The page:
"You must paint her just like that... as the Tragic Muse," suggests one of James' characters to Nick Dormer, the young Englishman who, during the course of the novel, will courageously resist the glittering Parliamentary career desired for him by his family, in order to paint. His progress is counterpointed by the "Tragic Muse" of the title, Miriam Rooth, one of James' most fierily beautiful creations, a great actress indifferent to social reputation and triumphantly dedicated to her art.
In portraying the conflict between art and "the world", which is his novel's central idea, James engaged obliquely with current debates on the new aestheticism of Pater and Wilde and on the nature of the actor's performance. Through the living complexity of his protagonists, he reveals how much, as Philip Horne puts it, "to take art seriously as an end in itself...is still a provocative course."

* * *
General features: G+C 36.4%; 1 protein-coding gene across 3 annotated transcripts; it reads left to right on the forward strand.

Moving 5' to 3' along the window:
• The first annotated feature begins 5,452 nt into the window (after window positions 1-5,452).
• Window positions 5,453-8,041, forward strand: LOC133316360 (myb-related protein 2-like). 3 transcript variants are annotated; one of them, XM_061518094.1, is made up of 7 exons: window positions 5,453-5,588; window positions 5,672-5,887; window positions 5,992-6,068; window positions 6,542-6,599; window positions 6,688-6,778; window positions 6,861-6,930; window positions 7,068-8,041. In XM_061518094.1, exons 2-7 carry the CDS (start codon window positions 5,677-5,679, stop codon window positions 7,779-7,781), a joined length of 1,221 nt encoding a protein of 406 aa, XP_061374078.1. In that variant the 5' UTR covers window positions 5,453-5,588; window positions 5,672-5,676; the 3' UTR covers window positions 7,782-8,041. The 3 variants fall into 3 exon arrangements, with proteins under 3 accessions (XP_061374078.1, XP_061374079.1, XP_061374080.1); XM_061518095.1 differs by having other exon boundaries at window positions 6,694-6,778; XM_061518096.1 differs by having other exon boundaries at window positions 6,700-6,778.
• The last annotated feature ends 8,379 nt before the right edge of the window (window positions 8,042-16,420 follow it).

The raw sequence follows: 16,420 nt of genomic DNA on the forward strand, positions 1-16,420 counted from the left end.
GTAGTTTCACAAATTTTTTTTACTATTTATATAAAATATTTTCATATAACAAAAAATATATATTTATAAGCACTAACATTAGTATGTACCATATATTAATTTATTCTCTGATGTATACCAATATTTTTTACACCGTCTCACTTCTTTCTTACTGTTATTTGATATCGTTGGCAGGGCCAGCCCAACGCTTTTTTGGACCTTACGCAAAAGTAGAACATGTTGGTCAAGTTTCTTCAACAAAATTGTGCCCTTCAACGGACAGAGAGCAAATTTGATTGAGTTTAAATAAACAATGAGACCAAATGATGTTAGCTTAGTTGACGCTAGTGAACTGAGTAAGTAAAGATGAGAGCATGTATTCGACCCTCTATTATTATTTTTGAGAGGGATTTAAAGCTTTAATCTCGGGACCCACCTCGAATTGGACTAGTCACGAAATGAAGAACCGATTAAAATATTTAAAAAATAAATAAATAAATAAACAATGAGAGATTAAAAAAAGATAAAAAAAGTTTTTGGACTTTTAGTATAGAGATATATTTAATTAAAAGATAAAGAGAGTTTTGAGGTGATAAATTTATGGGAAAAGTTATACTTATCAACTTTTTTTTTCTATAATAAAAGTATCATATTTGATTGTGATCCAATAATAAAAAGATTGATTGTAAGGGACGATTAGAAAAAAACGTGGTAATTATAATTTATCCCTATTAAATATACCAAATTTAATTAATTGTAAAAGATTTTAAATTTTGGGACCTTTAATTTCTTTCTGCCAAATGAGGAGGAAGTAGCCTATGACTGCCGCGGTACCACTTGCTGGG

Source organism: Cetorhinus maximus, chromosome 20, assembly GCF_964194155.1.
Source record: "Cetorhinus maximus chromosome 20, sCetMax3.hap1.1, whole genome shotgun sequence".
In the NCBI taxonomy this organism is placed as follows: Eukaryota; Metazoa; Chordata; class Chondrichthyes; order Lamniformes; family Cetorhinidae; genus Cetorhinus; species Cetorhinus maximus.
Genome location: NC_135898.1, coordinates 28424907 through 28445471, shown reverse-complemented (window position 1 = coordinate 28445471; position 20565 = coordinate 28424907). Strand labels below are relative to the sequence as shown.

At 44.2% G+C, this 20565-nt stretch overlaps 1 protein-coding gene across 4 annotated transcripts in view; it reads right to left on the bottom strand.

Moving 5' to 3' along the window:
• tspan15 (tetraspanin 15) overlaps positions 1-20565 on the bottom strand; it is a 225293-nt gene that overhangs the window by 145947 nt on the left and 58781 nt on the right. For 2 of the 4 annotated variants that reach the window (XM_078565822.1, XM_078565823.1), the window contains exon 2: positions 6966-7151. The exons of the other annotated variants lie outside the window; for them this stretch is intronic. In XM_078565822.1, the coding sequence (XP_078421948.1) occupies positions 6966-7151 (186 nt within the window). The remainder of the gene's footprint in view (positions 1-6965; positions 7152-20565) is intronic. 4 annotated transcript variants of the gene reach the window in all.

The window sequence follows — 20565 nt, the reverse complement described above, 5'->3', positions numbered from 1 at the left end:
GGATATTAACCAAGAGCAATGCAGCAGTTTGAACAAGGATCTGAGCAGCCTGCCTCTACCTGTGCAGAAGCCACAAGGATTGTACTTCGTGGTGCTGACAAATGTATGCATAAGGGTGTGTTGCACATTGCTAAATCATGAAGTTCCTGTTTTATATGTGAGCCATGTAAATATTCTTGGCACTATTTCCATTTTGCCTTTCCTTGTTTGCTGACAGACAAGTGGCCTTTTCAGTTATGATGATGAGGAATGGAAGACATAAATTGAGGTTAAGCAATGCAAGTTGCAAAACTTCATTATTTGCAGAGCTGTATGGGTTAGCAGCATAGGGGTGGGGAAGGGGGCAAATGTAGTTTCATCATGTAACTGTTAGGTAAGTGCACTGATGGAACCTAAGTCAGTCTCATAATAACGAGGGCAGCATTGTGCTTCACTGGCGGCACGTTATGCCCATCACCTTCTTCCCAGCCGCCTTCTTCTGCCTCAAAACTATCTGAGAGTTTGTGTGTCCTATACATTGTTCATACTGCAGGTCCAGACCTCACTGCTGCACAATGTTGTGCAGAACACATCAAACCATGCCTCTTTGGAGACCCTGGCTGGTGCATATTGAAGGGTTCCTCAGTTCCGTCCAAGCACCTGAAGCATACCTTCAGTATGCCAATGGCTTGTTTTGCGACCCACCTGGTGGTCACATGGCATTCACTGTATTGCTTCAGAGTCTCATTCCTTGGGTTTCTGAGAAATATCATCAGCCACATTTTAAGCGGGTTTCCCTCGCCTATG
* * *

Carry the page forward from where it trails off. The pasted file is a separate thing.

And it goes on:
Henry James, in his preface to The Tragic Muse, remarks that he’d long wanted to write about the artist's life and "the general question of its having to be not altogether easily paid for". To this end he describes two young artists' journeys toward self-fulfillment. There’s Nick, the young aspiring painter who must come to terms with his family's desire for him to go into politics. Parallel to Nick is Miriam whom he paints as "the tragic muse" and who devotes herself without reservation to her own art, acting. Victor Villar-Hauser’s eager and earnest performance captures this deeply personal view of the artist’s place in the world.
This is volume one the work, which was originally published as a serial in The Atlantic Monthly.
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impossibly bad reader